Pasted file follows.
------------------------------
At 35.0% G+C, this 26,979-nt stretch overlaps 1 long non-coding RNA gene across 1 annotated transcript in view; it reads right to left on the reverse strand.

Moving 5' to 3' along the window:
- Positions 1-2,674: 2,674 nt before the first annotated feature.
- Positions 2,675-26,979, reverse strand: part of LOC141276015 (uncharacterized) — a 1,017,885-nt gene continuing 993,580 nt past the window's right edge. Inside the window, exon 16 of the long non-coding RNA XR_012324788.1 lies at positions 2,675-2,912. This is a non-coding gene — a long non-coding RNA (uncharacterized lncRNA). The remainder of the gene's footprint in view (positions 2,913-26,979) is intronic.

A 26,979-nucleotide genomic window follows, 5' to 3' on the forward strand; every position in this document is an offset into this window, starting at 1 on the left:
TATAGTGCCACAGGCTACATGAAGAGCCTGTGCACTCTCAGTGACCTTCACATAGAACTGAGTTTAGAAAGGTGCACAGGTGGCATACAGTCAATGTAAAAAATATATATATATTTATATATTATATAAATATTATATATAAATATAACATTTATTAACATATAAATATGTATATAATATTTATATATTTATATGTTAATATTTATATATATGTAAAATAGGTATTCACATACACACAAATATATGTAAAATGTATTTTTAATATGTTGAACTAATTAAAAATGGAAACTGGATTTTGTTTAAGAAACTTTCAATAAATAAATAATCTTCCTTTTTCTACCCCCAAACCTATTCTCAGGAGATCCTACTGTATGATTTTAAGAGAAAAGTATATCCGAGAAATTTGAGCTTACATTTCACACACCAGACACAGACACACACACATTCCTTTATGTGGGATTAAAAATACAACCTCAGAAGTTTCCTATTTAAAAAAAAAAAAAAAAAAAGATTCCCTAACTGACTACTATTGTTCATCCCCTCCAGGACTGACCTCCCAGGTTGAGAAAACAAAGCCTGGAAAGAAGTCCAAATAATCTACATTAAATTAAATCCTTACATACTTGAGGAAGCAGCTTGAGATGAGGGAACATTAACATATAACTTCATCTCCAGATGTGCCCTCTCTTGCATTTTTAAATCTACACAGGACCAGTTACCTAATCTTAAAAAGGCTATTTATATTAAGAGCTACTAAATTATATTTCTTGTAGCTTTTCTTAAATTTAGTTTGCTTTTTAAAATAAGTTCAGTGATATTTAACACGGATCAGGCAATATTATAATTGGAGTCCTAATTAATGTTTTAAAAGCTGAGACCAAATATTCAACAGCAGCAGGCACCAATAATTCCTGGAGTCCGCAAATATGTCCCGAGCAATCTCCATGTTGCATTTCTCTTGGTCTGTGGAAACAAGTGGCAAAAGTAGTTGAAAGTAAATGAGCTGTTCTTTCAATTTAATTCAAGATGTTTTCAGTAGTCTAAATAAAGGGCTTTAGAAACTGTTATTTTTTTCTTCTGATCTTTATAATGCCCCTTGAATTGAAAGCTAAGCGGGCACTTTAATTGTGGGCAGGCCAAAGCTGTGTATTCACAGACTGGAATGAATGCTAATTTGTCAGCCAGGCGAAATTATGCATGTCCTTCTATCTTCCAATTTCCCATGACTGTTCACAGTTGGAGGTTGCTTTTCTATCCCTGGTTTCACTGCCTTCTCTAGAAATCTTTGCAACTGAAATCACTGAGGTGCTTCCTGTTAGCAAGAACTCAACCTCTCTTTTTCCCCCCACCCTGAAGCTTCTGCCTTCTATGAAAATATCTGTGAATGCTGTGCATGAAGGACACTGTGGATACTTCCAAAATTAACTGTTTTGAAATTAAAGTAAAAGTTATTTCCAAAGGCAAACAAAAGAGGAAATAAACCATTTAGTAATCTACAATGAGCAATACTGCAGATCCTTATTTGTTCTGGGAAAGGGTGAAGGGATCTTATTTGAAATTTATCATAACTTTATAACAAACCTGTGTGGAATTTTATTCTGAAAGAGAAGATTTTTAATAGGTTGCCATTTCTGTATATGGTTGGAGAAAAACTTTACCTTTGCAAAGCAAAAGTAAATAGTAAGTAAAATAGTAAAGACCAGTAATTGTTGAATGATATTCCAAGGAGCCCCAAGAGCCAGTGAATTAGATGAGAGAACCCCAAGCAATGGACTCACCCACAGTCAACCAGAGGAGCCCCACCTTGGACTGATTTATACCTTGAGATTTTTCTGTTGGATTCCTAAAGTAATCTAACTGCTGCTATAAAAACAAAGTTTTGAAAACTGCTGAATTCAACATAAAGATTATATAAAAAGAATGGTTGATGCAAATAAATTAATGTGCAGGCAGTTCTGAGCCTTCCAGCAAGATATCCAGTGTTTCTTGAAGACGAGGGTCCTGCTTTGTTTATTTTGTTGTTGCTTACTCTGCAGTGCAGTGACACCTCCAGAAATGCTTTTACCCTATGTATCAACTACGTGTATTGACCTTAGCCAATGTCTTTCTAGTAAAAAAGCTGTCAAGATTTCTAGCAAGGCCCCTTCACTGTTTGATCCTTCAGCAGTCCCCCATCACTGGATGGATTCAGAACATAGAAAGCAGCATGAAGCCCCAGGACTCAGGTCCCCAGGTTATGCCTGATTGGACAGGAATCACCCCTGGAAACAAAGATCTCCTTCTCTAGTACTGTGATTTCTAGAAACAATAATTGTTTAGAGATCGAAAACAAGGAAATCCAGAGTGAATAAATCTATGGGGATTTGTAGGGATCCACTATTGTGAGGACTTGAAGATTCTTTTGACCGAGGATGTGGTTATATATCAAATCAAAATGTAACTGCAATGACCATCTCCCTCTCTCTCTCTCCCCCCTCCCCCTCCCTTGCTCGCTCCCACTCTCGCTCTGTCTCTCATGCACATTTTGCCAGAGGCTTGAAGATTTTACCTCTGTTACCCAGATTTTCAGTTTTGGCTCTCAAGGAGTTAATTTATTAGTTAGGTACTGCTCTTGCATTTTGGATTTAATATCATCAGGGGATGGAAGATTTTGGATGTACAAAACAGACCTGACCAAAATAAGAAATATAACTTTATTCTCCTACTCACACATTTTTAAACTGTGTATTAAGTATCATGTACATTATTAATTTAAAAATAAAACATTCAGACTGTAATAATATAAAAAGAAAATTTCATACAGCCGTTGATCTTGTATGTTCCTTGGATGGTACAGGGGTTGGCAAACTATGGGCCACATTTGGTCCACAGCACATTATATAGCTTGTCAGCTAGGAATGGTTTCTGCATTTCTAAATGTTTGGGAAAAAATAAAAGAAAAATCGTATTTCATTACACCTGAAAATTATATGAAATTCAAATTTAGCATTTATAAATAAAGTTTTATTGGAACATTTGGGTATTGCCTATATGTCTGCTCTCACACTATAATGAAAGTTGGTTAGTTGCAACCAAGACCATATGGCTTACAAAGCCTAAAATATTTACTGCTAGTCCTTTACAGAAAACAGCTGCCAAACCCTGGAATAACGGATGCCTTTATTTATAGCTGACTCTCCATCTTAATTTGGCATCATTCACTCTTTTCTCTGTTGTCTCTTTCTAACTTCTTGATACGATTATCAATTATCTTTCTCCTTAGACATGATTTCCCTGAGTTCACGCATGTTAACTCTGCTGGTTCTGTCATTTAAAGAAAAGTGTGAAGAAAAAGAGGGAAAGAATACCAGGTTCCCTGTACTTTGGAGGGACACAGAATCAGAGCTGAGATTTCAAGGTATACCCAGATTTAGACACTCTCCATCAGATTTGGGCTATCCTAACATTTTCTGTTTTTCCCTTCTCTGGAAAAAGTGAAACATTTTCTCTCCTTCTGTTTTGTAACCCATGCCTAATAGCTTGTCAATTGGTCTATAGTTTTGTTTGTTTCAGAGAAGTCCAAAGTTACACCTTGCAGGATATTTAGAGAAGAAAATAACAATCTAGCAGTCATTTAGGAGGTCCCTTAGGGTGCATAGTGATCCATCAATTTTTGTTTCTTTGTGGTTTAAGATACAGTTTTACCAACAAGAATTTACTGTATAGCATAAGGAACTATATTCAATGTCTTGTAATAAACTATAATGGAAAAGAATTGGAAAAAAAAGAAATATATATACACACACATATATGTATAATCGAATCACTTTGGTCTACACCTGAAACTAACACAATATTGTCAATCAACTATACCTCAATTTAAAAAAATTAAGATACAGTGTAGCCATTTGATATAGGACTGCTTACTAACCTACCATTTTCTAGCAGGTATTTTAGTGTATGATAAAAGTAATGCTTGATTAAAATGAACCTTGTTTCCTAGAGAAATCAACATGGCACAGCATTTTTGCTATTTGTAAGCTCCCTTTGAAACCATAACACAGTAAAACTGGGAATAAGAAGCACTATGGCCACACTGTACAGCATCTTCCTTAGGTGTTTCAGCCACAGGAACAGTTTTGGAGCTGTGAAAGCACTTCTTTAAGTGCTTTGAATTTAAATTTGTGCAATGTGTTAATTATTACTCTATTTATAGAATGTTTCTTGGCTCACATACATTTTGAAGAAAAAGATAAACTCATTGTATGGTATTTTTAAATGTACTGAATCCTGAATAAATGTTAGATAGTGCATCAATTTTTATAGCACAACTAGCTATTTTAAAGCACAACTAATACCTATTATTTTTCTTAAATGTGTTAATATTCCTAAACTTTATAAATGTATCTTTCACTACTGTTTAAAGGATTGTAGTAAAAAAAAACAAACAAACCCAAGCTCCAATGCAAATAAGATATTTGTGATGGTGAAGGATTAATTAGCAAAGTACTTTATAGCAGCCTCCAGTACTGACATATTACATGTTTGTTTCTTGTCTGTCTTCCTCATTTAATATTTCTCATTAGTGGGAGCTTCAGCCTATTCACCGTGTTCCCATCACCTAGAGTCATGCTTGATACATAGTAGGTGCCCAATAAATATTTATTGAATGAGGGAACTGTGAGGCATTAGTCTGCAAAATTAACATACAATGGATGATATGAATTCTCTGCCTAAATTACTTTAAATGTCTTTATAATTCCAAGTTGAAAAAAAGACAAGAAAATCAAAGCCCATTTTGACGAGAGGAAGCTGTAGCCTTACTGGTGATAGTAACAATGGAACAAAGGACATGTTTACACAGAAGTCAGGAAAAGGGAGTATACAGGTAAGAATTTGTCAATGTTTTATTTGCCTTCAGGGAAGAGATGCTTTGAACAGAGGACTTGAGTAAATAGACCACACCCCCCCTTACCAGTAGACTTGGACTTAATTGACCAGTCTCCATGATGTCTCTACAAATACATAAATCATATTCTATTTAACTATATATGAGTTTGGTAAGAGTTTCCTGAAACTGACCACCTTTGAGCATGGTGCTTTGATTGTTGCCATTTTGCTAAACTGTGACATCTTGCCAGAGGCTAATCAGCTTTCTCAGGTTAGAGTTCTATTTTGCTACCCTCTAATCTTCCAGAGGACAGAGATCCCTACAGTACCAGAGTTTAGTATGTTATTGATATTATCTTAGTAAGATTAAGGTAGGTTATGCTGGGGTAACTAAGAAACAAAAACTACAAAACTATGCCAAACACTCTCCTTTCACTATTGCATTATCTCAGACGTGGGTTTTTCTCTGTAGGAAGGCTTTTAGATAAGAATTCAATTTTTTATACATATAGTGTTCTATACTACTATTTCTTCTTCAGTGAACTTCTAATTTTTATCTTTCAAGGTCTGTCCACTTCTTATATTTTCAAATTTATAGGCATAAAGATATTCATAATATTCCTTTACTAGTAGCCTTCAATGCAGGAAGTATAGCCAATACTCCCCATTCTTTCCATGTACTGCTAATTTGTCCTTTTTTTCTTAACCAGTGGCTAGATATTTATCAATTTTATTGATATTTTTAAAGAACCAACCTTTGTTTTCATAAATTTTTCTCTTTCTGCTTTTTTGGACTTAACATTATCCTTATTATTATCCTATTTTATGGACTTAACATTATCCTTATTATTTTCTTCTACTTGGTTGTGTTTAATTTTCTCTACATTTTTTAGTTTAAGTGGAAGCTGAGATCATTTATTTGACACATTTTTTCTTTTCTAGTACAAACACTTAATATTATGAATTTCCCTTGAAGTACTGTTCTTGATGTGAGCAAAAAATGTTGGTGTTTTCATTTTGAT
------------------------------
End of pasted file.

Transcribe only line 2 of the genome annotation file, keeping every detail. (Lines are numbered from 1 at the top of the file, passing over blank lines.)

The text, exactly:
Moving 5' to 3' along the window: